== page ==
The Imitator by Rebecca Starford
My rating: 4 of 5 stars
An enjoyable novel about the role of women in WWII espionage. By the author’s own admission, the characters are in the main invented and the story is loosely true, an artful combination that sits well with me.
The central character, Evelyn, is unlike other girls. She is clever and not afraid of a challenge; marriage and family are not her primary concerns. The setting in wartime London is believable, albeit the weather is continuously cold and bleak. The writing is confident and well-paced as the narrative develops into something of a spy-thriller.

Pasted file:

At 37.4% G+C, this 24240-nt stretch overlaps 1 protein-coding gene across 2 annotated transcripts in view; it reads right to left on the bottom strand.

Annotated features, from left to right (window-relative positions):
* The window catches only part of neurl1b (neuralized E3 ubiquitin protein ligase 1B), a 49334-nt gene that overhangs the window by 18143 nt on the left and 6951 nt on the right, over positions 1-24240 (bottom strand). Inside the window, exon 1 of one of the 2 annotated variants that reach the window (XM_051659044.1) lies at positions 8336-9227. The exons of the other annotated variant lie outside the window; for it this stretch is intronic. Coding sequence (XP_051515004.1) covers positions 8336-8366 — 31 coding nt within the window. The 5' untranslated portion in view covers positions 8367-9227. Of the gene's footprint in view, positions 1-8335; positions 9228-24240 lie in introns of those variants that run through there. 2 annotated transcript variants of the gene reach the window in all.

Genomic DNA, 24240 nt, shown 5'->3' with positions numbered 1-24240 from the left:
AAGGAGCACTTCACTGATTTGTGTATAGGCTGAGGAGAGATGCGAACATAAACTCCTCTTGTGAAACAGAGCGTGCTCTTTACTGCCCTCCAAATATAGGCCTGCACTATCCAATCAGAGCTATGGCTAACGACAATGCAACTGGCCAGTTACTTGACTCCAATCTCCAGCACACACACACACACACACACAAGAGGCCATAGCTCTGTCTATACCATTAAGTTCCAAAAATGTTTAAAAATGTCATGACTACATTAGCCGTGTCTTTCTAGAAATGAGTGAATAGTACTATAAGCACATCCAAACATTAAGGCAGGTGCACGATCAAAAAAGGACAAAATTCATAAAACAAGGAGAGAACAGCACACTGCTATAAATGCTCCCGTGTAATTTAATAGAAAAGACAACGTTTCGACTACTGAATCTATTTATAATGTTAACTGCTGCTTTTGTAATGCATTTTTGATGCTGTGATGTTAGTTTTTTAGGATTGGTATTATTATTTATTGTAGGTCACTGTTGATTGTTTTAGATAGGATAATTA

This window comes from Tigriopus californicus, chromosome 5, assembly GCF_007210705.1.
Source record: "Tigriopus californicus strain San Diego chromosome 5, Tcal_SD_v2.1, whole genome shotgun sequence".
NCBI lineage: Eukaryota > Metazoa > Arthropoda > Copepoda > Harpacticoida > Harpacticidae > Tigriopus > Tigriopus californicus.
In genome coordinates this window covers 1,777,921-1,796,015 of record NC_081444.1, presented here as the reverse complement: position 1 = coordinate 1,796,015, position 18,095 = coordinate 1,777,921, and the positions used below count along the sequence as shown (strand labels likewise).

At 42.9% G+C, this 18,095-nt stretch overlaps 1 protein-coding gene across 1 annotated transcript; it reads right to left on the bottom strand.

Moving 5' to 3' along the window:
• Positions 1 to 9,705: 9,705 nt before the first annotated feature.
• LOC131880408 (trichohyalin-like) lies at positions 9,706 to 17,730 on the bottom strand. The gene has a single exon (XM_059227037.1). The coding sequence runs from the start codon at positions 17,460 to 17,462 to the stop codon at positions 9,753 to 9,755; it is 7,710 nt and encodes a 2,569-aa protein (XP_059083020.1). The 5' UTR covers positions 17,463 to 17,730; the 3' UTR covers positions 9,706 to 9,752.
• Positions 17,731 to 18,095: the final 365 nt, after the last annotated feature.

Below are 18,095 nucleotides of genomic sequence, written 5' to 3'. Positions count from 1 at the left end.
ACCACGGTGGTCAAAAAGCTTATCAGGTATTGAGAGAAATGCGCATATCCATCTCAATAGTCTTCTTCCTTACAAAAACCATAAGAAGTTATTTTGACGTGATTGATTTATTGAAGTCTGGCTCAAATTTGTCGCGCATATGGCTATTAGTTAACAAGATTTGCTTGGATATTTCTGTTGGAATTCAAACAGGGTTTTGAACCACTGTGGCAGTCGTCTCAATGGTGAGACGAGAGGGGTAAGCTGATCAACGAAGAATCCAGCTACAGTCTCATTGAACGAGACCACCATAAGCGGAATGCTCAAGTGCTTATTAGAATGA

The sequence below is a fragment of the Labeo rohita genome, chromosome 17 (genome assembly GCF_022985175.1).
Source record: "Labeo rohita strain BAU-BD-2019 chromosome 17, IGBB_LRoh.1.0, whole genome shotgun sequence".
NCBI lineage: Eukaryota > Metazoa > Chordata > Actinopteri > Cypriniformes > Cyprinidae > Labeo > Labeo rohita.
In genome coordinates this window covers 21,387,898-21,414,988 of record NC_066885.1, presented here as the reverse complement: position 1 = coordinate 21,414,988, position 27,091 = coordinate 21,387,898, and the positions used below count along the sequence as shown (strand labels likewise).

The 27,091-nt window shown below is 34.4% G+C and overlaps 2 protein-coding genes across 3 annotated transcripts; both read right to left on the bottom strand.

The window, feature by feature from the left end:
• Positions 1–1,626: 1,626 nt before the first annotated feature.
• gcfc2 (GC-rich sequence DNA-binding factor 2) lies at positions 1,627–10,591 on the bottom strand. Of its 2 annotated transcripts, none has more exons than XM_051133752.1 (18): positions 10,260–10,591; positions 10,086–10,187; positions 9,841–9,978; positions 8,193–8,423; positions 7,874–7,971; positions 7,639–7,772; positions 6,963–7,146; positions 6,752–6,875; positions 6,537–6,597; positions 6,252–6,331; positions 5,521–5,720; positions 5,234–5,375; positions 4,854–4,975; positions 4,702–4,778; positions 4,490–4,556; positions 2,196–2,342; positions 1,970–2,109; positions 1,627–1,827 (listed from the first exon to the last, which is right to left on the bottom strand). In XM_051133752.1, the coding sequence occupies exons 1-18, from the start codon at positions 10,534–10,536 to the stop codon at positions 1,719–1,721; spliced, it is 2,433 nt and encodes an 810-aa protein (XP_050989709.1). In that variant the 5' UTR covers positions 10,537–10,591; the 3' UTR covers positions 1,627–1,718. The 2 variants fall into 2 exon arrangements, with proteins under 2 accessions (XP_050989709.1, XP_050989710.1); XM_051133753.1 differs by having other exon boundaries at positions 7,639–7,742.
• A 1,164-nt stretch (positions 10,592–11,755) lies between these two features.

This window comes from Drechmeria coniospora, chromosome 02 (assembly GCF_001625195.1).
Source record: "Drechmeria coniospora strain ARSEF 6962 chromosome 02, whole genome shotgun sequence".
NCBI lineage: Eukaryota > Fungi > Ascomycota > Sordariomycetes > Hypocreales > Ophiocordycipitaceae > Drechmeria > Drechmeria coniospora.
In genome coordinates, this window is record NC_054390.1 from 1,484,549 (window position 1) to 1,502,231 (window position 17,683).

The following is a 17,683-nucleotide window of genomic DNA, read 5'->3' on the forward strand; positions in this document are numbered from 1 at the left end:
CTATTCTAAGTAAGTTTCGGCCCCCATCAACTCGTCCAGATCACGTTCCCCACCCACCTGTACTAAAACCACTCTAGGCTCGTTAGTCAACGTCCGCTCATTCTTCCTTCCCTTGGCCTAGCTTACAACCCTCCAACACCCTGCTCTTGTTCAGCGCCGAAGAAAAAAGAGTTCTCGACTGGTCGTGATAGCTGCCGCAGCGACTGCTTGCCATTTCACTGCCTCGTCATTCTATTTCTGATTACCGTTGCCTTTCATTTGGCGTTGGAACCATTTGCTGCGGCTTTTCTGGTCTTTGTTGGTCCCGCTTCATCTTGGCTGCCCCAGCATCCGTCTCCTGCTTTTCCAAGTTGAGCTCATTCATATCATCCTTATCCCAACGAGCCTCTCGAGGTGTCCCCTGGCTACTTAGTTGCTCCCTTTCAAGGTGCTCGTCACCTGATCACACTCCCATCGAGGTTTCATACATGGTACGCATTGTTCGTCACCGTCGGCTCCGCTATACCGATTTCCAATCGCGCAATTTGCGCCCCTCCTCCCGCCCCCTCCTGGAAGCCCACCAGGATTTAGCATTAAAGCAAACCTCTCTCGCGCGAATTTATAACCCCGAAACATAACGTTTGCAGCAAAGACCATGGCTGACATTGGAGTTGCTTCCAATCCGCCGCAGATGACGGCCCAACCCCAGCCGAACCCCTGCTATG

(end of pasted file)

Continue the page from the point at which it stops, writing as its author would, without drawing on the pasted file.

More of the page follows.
My only gripe is that I often found myself lost in time, having to retrace to the chapter headings to get my bearings. For me, and possibly also for the author, the settings of the present (1948) and the past (1940), just eight years apart, are largely indistinguishable. As a fellow author of WWII historical fiction, I acknowledge the challenge of imagining an era based on second-hand experience (films, literature, archival records, stories of great-grandmothers) and writing it with authenticity.
That aside, the novel is well worth a read.
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